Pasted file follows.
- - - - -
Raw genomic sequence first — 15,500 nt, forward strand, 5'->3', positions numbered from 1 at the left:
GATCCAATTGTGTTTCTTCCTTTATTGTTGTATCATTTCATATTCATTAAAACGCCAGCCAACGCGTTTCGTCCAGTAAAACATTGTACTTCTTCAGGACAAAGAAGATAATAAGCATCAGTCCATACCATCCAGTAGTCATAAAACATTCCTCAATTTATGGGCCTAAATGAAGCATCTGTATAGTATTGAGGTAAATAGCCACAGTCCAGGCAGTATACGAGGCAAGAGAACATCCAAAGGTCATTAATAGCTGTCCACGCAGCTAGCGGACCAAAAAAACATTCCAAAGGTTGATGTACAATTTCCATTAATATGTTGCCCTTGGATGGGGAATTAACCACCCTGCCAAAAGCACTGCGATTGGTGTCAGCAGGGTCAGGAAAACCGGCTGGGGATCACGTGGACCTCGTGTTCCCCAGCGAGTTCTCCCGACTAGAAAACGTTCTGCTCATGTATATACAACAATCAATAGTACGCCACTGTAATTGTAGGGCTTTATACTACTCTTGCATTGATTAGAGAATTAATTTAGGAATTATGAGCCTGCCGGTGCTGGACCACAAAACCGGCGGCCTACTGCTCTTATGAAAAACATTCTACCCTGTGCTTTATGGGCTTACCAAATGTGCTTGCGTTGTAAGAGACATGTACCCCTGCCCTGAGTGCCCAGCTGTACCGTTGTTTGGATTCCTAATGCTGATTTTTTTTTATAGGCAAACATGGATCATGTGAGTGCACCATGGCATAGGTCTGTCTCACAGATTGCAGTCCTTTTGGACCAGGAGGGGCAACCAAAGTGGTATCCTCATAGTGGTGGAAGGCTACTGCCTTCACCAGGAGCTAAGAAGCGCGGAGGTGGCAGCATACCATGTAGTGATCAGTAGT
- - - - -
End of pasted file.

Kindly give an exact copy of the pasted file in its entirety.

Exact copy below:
Raw genomic sequence first — 15,500 nt, forward strand, 5'->3', positions numbered from 1 at the left:
GATCCAATTGTGTTTCTTCCTTTATTGTTGTATCATTTCATATTCATTAAAACGCCAGCCAACGCGTTTCGTCCAGTAAAACATTGTACTTCTTCAGGACAAAGAAGATAATAAGCATCAGTCCATACCATCCAGTAGTCATAAAACATTCCTCAATTTATGGGCCTAAATGAAGCATCTGTATAGTATTGAGGTAAATAGCCACAGTCCAGGCAGTATACGAGGCAAGAGAACATCCAAAGGTCATTAATAGCTGTCCACGCAGCTAGCGGACCAAAAAAACATTCCAAAGGTTGATGTACAATTTCCATTAATATGTTGCCCTTGGATGGGGAATTAACCACCCTGCCAAAAGCACTGCGATTGGTGTCAGCAGGGTCAGGAAAACCGGCTGGGGATCACGTGGACCTCGTGTTCCCCAGCGAGTTCTCCCGACTAGAAAACGTTCTGCTCATGTATATACAACAATCAATAGTACGCCACTGTAATTGTAGGGCTTTATACTACTCTTGCATTGATTAGAGAATTAATTTAGGAATTATGAGCCTGCCGGTGCTGGACCACAAAACCGGCGGCCTACTGCTCTTATGAAAAACATTCTACCCTGTGCTTTATGGGCTTACCAAATGTGCTTGCGTTGTAAGAGACATGTACCCCTGCCCTGAGTGCCCAGCTGTACCGTTGTTTGGATTCCTAATGCTGATTTTTTTTTATAGGCAAACATGGATCATGTGAGTGCACCATGGCATAGGTCTGTCTCACAGATTGCAGTCCTTTTGGACCAGGAGGGGCAACCAAAGTGGTATCCTCATAGTGGTGGAAGGCTACTGCCTTCACCAGGAGCTAAGAAGCGCGGAGGTGGCAGCATACCATGTAGTGATCAGTAGT